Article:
Punta Arenas was founded in 1848 as a penal colony by the Chilean government, and grew rapidly due to waves of European immigrants during the gold rush and sheep farming boom of the late 19th century. It is now a major port for maritime traffic and trade travelling between South and North America. Its geopolitical importance is still relevant in the 21st century, as it serves as a logistical base for access to the Antarctic Peninsula. The city also has its own time zone, UTC−3, and gets its water from San Juan River.
Two early Spanish settlements, Nombre de Jesús and Ciudad del Rey don Felipe (later known as Puerto del Hambre), were attempted along the Straits of Magellan in an attempt to protect Spanish shipping and prevent piracy. The first failed due to harsh weather and difficulty in obtaining food and water, while the second was eventually abandoned after English pirate captain Thomas Cavendish rescued the last surviving member in 1587.
In 1843, the Chilean government sent an expedition to build a fort and establish a permanent settlement on the Strait of Magellan. The settlement was moved to its current location, along the Las Minas River, and renamed Punta Arenas in 1848. In the mid-19th century, Punta Arenas was used as a penal colony and disciplinary posting for military personnel with problematic behavior. The settlement also received immigrants from Europe and other parts of the world. During this period, two mutinies occurred in Punta Arenas - one in 1851 and the other in 1877 - leading to violence and destruction. Despite these events, the settlement continued to grow as sheep farming, gold mining and trade via sailing ships became increasingly popular.
By 1890, the Magallanes region had become an important sheep-raising region, with one company controlling over 11,000 square kilometres. The harbour of Punta Arenas, although exposed to storms, was considered one of the most important in Chile before the construction of the Panama Canal and was used by ships transiting between the Atlantic and Pacific oceans. Today it is mostly used for tourism cruises and scientific expeditions.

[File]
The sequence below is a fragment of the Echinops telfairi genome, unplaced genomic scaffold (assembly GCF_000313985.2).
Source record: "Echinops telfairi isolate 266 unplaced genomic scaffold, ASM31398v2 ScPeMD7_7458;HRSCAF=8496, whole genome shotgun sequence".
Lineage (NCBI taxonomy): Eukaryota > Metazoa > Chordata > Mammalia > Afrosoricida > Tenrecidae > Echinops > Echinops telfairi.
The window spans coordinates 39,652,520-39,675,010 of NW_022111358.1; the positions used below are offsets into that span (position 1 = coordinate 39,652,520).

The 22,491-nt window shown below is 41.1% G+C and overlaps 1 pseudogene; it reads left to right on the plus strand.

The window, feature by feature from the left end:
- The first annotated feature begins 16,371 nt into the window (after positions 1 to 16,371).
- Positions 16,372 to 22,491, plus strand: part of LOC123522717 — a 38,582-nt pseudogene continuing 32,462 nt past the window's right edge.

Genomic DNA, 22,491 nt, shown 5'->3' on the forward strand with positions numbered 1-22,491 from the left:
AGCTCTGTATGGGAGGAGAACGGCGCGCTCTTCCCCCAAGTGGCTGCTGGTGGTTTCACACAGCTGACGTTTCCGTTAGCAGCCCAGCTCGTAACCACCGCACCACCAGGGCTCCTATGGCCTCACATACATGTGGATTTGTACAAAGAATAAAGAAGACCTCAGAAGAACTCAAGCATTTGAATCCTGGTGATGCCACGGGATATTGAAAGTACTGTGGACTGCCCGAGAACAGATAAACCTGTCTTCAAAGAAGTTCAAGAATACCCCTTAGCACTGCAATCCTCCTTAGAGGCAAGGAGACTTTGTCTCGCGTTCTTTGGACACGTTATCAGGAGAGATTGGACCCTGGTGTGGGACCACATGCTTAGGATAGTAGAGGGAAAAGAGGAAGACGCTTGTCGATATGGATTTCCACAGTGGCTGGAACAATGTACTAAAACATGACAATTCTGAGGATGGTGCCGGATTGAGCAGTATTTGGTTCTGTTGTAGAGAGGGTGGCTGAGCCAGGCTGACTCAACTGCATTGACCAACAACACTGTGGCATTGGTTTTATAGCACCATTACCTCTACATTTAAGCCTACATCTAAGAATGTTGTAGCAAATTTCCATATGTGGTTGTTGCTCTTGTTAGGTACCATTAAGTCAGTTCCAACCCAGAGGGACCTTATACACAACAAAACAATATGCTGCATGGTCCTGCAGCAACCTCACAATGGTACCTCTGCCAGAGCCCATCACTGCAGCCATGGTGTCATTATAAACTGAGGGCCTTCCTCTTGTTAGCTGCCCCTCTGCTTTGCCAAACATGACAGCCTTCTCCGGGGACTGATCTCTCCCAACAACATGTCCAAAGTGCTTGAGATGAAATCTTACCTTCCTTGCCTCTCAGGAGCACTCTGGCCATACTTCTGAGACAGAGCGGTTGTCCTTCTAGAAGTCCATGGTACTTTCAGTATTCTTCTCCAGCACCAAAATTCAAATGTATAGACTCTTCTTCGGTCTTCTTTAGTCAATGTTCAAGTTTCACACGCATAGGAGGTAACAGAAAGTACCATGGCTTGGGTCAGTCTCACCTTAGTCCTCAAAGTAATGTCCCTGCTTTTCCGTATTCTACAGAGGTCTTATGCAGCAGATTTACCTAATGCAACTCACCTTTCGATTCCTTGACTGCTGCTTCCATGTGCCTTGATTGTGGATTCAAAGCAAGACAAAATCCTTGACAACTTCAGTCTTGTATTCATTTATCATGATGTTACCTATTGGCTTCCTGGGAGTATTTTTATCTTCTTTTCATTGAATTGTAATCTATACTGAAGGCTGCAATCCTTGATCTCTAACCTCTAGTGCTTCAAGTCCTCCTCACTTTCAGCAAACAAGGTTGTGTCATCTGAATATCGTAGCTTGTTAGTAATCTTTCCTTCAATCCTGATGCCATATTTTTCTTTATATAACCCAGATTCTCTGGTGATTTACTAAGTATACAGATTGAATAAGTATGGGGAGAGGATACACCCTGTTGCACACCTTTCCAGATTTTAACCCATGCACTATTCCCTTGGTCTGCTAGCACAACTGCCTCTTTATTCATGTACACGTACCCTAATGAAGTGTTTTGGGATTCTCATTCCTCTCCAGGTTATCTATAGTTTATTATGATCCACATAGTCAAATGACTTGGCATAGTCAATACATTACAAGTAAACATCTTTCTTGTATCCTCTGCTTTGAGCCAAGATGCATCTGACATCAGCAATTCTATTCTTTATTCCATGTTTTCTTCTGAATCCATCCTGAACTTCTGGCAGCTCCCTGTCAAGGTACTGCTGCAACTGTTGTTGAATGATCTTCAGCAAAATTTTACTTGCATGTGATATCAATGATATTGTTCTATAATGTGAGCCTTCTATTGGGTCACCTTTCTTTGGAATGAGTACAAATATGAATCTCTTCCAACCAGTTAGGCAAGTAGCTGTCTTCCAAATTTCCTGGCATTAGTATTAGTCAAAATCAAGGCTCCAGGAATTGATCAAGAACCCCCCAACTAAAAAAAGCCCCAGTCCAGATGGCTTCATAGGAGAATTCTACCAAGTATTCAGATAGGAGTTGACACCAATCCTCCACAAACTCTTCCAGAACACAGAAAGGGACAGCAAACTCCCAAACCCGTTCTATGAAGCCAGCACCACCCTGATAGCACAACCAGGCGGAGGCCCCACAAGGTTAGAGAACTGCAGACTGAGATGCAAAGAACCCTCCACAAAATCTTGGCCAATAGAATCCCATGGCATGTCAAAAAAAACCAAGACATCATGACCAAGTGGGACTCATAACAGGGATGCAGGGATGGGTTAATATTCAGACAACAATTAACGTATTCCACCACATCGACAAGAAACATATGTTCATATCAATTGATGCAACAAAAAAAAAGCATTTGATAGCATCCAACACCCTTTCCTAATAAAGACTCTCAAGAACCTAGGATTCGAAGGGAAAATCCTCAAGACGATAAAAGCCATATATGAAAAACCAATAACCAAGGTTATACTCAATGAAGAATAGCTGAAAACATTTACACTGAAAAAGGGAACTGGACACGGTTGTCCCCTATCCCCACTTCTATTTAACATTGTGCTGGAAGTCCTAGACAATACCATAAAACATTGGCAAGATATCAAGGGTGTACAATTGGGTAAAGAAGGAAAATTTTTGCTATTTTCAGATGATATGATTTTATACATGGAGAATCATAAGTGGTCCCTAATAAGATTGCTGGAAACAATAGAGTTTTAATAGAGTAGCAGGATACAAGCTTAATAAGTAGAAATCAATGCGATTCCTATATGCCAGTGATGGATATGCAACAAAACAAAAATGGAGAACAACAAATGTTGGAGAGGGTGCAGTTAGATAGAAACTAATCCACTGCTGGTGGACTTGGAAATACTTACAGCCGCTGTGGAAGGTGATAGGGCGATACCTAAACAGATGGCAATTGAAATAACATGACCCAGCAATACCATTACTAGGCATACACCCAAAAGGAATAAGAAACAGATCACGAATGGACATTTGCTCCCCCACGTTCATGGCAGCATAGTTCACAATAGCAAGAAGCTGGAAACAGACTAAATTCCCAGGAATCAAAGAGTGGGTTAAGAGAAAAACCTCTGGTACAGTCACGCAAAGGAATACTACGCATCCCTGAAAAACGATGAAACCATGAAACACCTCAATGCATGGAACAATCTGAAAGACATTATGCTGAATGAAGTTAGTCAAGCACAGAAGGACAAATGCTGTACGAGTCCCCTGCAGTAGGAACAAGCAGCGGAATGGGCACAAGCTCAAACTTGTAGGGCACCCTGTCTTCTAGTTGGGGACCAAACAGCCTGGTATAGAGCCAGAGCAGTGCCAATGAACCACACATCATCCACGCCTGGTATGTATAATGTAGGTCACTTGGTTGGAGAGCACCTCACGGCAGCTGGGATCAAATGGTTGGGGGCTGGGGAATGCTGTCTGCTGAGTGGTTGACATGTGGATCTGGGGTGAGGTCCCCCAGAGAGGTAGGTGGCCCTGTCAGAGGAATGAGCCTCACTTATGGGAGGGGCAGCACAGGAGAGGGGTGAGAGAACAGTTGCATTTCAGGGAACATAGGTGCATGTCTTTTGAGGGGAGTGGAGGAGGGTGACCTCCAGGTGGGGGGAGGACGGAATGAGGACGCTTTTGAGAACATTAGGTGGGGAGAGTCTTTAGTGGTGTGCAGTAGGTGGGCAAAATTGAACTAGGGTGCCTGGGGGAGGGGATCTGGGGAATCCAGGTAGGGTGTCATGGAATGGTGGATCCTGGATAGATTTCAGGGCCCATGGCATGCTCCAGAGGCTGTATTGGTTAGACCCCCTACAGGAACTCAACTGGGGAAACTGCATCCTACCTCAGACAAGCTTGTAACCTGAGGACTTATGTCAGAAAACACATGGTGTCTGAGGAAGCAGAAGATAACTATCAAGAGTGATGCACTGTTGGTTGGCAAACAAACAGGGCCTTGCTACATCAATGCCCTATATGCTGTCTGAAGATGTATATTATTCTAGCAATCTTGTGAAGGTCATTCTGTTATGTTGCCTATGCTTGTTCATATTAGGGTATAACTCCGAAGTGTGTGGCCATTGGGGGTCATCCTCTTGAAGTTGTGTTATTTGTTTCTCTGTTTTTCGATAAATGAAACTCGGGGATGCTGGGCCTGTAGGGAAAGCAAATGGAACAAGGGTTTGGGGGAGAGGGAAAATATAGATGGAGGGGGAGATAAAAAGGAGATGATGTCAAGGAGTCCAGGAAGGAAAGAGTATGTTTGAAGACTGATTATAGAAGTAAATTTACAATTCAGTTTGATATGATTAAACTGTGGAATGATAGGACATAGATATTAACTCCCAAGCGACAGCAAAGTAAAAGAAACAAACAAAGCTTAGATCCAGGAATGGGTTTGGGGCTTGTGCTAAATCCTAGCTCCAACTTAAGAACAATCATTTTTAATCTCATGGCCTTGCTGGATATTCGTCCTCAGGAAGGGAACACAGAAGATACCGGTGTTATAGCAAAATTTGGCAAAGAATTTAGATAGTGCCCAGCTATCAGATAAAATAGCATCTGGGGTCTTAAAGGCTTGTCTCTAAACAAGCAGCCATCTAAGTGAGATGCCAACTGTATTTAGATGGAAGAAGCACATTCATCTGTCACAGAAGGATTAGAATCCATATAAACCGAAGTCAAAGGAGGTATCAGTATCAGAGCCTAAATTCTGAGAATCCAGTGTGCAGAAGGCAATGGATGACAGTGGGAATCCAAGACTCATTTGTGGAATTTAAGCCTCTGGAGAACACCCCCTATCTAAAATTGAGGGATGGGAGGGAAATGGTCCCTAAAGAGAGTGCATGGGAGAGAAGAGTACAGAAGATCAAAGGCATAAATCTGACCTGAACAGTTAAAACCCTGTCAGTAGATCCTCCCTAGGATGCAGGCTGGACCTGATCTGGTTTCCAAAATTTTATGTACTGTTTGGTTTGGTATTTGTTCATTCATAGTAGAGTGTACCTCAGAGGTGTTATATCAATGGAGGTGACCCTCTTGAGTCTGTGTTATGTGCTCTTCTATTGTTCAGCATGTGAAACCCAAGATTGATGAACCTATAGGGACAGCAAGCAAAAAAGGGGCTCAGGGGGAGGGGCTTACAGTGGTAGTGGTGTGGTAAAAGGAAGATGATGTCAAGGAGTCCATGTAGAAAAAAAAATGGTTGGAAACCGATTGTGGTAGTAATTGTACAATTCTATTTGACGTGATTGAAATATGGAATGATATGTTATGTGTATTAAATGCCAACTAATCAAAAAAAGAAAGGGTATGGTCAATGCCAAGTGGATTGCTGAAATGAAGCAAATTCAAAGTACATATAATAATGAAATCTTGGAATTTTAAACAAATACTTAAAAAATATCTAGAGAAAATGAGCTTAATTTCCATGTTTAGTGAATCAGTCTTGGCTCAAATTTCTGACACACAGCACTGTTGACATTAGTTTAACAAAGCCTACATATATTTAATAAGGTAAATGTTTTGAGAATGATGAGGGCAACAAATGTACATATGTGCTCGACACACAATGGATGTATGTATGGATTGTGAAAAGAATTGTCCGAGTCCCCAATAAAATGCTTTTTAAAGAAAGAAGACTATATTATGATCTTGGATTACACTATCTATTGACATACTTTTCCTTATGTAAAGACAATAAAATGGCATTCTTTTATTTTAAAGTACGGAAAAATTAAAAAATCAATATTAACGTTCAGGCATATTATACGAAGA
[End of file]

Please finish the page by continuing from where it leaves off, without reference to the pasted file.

Waiting for the bus, that will leave tomorrow morning to Ushuaia, 10 hours or more...
Sara Braun Cemetery is the public cemetery of Punta Arenas, Chile. It has four hectares and is located in the northern area of the city, with three entrances on Bulnes Avenue, Francisco Bilbao, and Angamos streets. The cemetery is at capacity, so a newer cemetery has been built to the north of the city, though the original still remains a "monument cemetery." It was inaugurated in 1894 under the administration of Governor Manuel Señoret, and the area was donated by the pioneer Sara Braun, who also had her name given to the cemetery. The engineer Fortunato Circutti designed the portico and walls that surround it in 1919. Relevant figures in the history of Punta Arenas, such as the great families Menèndez-Behety, Braun Hamburger, Blanchard, Greenshields, Kusanovic, and Menèndez-Montes are buried here, as well as Antonio Soto, leader of the Patagonia Rebelde, and Charles Amherst Milward, British sailor and the inspiration behind Bruce Chatwin's travel classic In Patagonia.